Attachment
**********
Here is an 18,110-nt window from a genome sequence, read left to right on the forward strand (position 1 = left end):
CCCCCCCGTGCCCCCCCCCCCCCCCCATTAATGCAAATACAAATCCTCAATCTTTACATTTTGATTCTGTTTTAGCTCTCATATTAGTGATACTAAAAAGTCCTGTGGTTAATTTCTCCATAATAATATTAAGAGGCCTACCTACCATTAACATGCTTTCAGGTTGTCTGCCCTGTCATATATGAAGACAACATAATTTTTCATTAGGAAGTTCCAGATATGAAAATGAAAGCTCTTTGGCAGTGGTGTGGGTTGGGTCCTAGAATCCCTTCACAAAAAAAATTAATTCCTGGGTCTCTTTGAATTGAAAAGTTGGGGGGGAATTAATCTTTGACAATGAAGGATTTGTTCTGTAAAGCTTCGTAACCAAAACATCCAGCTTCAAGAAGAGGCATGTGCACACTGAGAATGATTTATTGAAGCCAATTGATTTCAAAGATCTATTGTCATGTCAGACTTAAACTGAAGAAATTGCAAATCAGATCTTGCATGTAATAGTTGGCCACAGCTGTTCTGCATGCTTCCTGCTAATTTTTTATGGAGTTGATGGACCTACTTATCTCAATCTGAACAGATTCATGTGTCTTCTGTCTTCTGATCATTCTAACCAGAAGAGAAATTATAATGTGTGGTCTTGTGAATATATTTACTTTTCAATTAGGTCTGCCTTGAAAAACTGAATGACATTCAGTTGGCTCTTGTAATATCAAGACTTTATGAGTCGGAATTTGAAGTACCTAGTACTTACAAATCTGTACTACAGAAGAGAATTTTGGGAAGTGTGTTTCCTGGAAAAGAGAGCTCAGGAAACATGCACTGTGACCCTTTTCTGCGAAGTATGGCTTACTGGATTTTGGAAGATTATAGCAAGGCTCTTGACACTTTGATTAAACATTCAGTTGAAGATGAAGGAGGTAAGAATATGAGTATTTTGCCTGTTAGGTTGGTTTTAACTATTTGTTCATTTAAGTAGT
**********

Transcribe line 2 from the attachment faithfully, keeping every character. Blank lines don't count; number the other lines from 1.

CCCCCCCGTGCCCCCCCCCCCCCCCCATTAATGCAAATACAAATCCTCAATCTTTACATTTTGATTCTGTTTTAGCTCTCATATTAGTGATACTAAAAAGTCCTGTGGTTAATTTCTCCATAATAATATTAAGAGGCCTACCTACCATTAACATGCTTTCAGGTTGTCTGCCCTGTCATATATGAAGACAACATAATTTTTCATTAGGAAGTTCCAGATATGAAAATGAAAGCTCTTTGGCAGTGGTGTGGGTTGGGTCCTAGAATCCCTTCACAAAAAAAATTAATTCCTGGGTCTCTTTGAATTGAAAAGTTGGGGGGGAATTAATCTTTGACAATGAAGGATTTGTTCTGTAAAGCTTCGTAACCAAAACATCCAGCTTCAAGAAGAGGCATGTGCACACTGAGAATGATTTATTGAAGCCAATTGATTTCAAAGATCTATTGTCATGTCAGACTTAAACTGAAGAAATTGCAAATCAGATCTTGCATGTAATAGTTGGCCACAGCTGTTCTGCATGCTTCCTGCTAATTTTTTATGGAGTTGATGGACCTACTTATCTCAATCTGAACAGATTCATGTGTCTTCTGTCTTCTGATCATTCTAACCAGAAGAGAAATTATAATGTGTGGTCTTGTGAATATATTTACTTTTCAATTAGGTCTGCCTTGAAAAACTGAATGACATTCAGTTGGCTCTTGTAATATCAAGACTTTATGAGTCGGAATTTGAAGTACCTAGTACTTACAAATCTGTACTACAGAAGAGAATTTTGGGAAGTGTGTTTCCTGGAAAAGAGAGCTCAGGAAACATGCACTGTGACCCTTTTCTGCGAAGTATGGCTTACTGGATTTTGGAAGATTATAGCAAGGCTCTTGACACTTTGATTAAACATTCAGTTGAAGATGAAGGAGGTAAGAATATGAGTATTTTGCCTGTTAGGTTGGTTTTAACTATTTGTTCATTTAAGTAGT